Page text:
of the Joint Distribution committee and the United Pales-
tine Appeal — when each of the two agencies conducted
separate and competing drives. A study on Jewish philan-
thropic giving was ordered by the JDC from a noted Ameri-
can Jewish economist. The study was prepared and printed
for distribution, but never distributed.
The study was suppressed. Why? Because it indicated
that among the JDC donors there were a few whose gifts
were $10,000 and higher. Some JDC leaders questioned the
wisdom of making this fact public. "What," they argued, "to
reveal that there are in this country Jews who make such
substantial contributions for a Jewish philanthropy cause.
What may non-Jews say? Would this not provoke among
them anti-Semitic thinking? They usually look upon the
Jews as 'poor immigrants.' "
That was more than 40 years ago. Today, thousands of
Jews in this country contribute to the United Jewish Ap-
peal $10,000 and more yearly. And this is no longer kept a
secret from the non-Jewish world. On the contrary, Jewish
generosity is admired by non-Jewish groups. It is cited in
laudable terms as an example of philanthropic giving.
Among UJA givers one can find today at least 20 whose
gifts range from over $500,000 to $1 million. There are also
about 360 contributors whose contributions range between
$500,000 and $100,000, and some 550 whose yearly gifts
range between $100,000 and $50,000. More than 5,300
people donate betwen $50,000 and $10,000. A $-10,000 con-
tribution is by UJA considered today in the last category of
"big giver."
A PROUD RECORD: The Jewish community is proud
of its record of generous giving for Jewish needs. Jewish
philanthropic giving for general causes also enjoys an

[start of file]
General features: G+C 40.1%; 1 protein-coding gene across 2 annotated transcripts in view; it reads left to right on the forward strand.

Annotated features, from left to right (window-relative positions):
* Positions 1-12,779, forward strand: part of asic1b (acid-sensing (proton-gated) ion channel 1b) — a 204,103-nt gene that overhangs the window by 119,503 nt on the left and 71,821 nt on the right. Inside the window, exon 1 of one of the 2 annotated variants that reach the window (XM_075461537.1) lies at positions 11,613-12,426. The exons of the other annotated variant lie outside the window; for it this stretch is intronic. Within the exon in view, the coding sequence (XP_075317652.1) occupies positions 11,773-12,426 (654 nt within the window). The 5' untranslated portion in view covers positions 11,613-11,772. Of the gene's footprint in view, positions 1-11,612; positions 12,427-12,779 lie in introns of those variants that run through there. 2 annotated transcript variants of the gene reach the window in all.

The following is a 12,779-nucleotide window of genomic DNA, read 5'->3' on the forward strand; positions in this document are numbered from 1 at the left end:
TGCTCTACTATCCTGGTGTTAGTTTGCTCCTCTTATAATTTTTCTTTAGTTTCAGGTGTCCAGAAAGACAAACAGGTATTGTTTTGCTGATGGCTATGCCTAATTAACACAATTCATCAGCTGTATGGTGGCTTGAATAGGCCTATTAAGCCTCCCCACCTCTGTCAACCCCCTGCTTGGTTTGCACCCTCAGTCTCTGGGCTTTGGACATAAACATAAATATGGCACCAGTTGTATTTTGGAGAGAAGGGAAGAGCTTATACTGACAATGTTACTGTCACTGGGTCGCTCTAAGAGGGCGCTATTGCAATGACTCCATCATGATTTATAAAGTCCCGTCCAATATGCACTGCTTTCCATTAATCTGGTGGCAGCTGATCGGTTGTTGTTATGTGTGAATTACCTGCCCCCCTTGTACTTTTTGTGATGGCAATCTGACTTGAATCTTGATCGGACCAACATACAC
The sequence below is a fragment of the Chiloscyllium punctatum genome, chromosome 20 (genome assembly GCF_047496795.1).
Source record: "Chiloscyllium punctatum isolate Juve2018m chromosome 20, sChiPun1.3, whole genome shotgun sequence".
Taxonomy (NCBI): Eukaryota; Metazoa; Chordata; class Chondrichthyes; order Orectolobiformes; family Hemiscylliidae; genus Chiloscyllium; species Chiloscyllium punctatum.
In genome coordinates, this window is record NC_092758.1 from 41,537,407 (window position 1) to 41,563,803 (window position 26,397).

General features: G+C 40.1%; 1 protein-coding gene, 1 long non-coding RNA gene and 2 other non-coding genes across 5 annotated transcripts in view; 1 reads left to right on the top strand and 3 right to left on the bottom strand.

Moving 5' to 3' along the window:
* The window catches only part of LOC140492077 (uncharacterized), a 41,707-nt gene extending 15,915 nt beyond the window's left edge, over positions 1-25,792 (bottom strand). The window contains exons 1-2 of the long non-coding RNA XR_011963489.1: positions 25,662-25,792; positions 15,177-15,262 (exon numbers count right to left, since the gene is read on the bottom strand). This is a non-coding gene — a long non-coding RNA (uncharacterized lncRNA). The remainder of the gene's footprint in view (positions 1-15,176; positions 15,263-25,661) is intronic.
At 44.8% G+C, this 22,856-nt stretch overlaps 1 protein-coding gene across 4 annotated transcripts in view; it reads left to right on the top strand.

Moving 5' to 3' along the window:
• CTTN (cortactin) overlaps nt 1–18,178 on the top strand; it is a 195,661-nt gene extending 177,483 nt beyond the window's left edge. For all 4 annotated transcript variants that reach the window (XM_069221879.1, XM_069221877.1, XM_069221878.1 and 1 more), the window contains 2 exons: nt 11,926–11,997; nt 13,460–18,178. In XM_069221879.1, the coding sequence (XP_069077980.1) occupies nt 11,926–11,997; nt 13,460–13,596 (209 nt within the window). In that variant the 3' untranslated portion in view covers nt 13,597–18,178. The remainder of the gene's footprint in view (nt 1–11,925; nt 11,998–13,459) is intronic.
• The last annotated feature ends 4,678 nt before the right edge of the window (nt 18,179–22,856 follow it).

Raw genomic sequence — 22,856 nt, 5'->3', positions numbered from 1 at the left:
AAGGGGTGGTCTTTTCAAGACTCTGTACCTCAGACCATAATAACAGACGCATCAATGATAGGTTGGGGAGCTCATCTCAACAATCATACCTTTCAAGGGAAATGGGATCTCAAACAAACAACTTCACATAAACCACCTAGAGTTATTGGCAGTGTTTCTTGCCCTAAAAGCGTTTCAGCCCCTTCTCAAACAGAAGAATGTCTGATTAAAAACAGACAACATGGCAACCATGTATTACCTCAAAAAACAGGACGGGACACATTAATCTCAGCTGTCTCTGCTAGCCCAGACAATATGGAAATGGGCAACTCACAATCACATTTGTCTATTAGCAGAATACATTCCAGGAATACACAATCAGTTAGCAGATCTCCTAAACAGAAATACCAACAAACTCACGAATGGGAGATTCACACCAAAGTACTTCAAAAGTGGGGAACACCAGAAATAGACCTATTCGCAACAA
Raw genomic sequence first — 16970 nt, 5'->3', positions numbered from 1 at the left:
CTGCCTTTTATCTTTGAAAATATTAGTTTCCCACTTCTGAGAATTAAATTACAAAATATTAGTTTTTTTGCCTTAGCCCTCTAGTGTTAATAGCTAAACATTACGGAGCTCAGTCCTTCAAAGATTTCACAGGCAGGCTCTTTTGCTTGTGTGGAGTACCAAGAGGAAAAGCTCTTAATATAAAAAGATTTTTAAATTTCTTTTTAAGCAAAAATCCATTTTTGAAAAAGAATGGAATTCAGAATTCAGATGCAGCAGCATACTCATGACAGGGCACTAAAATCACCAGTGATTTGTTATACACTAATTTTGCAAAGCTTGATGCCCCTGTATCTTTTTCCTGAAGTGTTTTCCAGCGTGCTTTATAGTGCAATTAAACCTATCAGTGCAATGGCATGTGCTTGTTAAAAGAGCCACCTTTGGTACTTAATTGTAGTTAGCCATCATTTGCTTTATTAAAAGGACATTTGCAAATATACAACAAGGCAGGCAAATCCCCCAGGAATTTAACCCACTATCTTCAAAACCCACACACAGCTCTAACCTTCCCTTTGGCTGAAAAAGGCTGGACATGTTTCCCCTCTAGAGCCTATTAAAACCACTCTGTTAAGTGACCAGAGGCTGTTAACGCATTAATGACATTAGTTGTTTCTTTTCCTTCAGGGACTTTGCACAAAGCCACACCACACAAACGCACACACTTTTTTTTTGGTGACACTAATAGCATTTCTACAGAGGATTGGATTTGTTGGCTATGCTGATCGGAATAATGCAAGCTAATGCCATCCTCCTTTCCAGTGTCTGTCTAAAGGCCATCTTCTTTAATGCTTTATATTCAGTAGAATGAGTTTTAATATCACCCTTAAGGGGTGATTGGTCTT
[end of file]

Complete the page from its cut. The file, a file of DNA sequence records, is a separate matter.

enviable reputation.
The Council of Jewish Federations reports that Jews in
this country contribute to their federations for charitable
purposes about $500 million a year.
In the course of the last 40 years American Jewr
i-
tributed to their local communities more than $7 Es-
a.
Some 70 percent of this sum went to meet part of Israel's
social and cultural needs and to assist needy Jewish com-
munities in other overseas lands where the JDC is operat-
ing. This huge sum does not include the many millions of
dollars raised separately by Jewish groups in independent
fund-raising drives. Hadassah, for instance, raises on its
own some $20 million a year. Brandeis University raises
about $20,000 a year in its independent campaign. The
Yeshiva University, the Jewish Theological Seminary and
the Appeal for the program of Reform Jewry raise about
$22 million.
Not included is the approximately $3 billion raised for
Israel Bonds since the Israel Bond campaign started in
1951; nor the millions of dollars raised in capital funds by
Israels universities, by the Jewish National Fund and
other projects for Israel.
More than $100 million a year is now being provided by
the Jewish federations for local services, excluding refugee
care. The allocations include funds to Jewish hospitals,
Jewish centers, Jewish family and child-care agencies,
homes for Jewish aged, Jewish education and community
relations.